building_blocksIndependence for children with disabilities is about teaching life skills and building a foundation for life long independence. As a leader in training assistance dogs, we’re developing creative ways for our assistance dogs to transform the lives of children with disabilities. By tugging off a child’s sock, an assistance dog makes the transition to bedtime easier. Building gross motor skills and learning to take turns is fun when an assistance dog pushes bowling pins over, or plays beach ball volleyball. Doing a puzzle is no longer simply working on fine motor skills if the dog hands the child the pieces!

The work that our assistance dogs are performing with children is often much more than meets the eye. For children who have difficulty with sensory integration, being able to hold on to or pet the dog allows kids to focus. Having the warm pressure of the dog next to them in bed often helps an anxious child to sleep alone through the night for the first time.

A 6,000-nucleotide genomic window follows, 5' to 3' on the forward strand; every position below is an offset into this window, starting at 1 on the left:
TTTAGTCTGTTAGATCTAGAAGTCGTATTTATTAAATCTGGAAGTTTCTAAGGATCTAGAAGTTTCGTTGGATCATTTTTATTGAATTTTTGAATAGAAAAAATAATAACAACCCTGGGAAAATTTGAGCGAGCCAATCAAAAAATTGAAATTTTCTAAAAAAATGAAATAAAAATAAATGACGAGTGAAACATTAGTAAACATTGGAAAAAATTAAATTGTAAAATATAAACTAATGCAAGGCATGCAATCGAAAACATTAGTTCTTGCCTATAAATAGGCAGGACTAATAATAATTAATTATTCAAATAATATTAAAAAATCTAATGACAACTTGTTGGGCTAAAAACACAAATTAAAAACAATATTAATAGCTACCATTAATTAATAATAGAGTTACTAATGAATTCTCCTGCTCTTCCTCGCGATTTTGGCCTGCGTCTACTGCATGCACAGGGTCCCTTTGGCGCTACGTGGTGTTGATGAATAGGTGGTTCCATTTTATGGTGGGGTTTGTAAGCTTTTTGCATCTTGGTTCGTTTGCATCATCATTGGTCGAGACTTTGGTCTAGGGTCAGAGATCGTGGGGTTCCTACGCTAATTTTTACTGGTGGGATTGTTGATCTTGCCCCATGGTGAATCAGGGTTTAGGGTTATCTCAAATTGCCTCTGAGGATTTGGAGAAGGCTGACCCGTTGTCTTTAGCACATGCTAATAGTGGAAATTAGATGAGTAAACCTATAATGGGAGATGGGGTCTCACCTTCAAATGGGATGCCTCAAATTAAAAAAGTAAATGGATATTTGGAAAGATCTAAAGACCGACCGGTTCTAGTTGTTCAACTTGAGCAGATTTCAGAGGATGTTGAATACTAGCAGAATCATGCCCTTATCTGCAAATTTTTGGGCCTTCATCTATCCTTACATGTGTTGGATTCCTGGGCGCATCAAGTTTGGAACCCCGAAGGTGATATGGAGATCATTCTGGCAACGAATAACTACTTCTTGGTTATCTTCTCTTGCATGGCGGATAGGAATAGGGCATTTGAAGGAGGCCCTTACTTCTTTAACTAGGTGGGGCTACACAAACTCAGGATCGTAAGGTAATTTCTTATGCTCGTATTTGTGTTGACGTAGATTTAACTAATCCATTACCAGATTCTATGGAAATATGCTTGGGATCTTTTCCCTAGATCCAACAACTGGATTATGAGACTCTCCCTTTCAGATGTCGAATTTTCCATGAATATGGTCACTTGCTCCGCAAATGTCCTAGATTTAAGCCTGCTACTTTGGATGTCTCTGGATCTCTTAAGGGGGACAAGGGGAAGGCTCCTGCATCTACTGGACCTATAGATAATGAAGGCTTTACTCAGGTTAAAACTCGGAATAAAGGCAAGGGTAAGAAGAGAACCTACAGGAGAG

Many children with developmental disabilities can’t distinguish an unfamiliar face from a familiar one. Imagine living in a world where every face is a cause of anxiety. However, children with these types of disabilities do respond differently to an image of a dog. A dog’s facial features are different enough to be distinguishable, and displays emotions that children can relate to.

The placement of an assistance dog changes the life of the child and the family in unique and wonderful ways. Read the story of how the Coleman family discovered the many benefits of an assistance dog.

One thought on “Building Blocks for Independence

  1. Reblogged this on KIMBALL and commented:
    I have a dog just like this. It does help keep me calm and collected. Without these dogs some people will go into an uncontrollable outburst. Just having these dog near them can lessen the frequency of these outbursts.

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